Europe's second Disneyland theme park opens outside Paris Saturday. Despite criticism that such American-style parks are undermining France's cultural heritage, they are becoming more and more popular in France.
The opening of a second Disneyland theme park east of Paris coincides with the 10th anniversary of the first park, which is located right next door. That park has been a hit for the French company Euro Disney, attracting 12.5 million people last year - almost twice the number of people who visited the Eiffel Tower last year.
Dominique Coquet, one of the directors of Euro Disney, says the company hopes the two parks together will bring in up to 19 million visitors a year.
In an interview on French radio, he said the second park will be dedicated to movies, with a focus on French and European productions.
The Euro Disney parks - which are partly owned by America's Walt Disney company - are not the only theme parks in France. In February, a park dedicated to volcanos opened in the town of Auvergne. Today, almost a dozen theme parks are sprinkled throughout the country.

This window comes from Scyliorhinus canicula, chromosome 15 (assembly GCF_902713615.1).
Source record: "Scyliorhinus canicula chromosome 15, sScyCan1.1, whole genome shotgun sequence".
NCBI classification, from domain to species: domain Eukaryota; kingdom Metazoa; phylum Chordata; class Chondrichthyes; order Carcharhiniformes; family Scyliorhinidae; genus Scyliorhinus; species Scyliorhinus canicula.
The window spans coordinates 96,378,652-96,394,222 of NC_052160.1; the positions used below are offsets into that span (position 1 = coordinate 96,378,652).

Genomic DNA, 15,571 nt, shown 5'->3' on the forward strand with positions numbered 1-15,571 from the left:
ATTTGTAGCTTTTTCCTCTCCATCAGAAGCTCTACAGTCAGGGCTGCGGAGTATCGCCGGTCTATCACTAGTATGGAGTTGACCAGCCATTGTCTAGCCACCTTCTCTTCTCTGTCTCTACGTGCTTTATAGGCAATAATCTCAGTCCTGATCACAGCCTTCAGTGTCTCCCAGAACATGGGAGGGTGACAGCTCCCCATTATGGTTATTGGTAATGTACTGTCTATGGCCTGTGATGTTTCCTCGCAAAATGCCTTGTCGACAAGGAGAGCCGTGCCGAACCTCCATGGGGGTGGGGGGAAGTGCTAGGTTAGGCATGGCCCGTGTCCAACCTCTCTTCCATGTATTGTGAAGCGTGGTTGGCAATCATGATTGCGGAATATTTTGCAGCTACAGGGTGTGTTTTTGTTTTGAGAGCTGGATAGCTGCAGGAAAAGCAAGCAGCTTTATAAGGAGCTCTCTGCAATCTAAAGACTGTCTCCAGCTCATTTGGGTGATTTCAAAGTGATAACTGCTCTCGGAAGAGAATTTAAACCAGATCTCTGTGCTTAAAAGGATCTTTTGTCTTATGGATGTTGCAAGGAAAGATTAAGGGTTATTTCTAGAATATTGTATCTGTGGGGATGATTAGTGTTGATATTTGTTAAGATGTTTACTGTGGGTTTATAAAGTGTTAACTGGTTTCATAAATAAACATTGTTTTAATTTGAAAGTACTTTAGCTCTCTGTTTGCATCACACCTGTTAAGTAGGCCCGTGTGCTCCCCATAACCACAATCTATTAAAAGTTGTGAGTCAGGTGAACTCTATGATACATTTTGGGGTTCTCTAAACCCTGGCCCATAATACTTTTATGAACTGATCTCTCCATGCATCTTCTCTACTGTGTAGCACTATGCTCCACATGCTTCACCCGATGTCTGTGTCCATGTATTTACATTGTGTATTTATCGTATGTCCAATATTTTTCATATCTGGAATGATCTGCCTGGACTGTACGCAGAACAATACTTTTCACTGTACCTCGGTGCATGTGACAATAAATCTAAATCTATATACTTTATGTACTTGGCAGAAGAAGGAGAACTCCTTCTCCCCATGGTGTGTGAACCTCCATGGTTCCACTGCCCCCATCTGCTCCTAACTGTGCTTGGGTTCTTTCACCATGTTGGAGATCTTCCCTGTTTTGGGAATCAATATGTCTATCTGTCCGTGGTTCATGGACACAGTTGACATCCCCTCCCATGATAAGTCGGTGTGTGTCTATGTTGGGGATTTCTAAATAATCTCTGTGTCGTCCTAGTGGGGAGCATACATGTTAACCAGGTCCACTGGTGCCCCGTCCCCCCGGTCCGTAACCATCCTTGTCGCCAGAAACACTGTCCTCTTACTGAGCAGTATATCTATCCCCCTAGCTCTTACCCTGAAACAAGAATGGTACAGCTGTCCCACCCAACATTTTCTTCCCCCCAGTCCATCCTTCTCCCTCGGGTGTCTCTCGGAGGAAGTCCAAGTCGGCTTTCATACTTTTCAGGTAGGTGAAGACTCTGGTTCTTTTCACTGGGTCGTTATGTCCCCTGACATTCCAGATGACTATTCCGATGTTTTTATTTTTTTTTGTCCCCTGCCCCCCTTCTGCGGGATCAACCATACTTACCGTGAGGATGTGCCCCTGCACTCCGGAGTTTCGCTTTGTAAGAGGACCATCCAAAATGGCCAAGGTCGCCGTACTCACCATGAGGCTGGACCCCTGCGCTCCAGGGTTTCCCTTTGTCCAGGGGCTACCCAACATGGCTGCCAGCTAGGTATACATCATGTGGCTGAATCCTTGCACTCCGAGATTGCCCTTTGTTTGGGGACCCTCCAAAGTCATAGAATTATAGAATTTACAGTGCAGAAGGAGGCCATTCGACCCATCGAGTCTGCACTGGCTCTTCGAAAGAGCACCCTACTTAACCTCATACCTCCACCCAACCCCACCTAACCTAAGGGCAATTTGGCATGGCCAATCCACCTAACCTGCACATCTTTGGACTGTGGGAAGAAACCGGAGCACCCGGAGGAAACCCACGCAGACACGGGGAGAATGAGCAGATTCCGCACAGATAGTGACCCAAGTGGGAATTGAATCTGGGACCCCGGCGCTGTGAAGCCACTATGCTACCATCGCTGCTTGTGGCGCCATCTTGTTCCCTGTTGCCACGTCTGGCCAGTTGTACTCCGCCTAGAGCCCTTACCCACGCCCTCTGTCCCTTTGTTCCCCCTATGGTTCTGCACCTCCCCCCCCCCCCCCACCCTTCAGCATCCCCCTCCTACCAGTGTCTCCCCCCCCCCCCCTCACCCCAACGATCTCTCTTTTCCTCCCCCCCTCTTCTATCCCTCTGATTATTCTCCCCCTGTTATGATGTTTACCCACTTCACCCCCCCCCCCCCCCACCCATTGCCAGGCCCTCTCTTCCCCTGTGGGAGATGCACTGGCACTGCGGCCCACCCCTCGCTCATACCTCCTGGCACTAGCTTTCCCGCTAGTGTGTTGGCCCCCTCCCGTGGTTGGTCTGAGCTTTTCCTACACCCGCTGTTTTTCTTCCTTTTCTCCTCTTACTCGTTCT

But not everybody is happy with American-inspired parks. Many French view them as another example of globalization, which has many enemies in France. A few years ago, a French farmer, Jose Bovo, became a national celebrity when he drove his tractor into a McDonald's restaurant.
But Mr. Coquet says Euro Disney poses no threat to France. In fact, he says, its parks and hotels will develop the economy of the surrounding Marne-la-Vallee region. He said thousands of new jobs have already been created.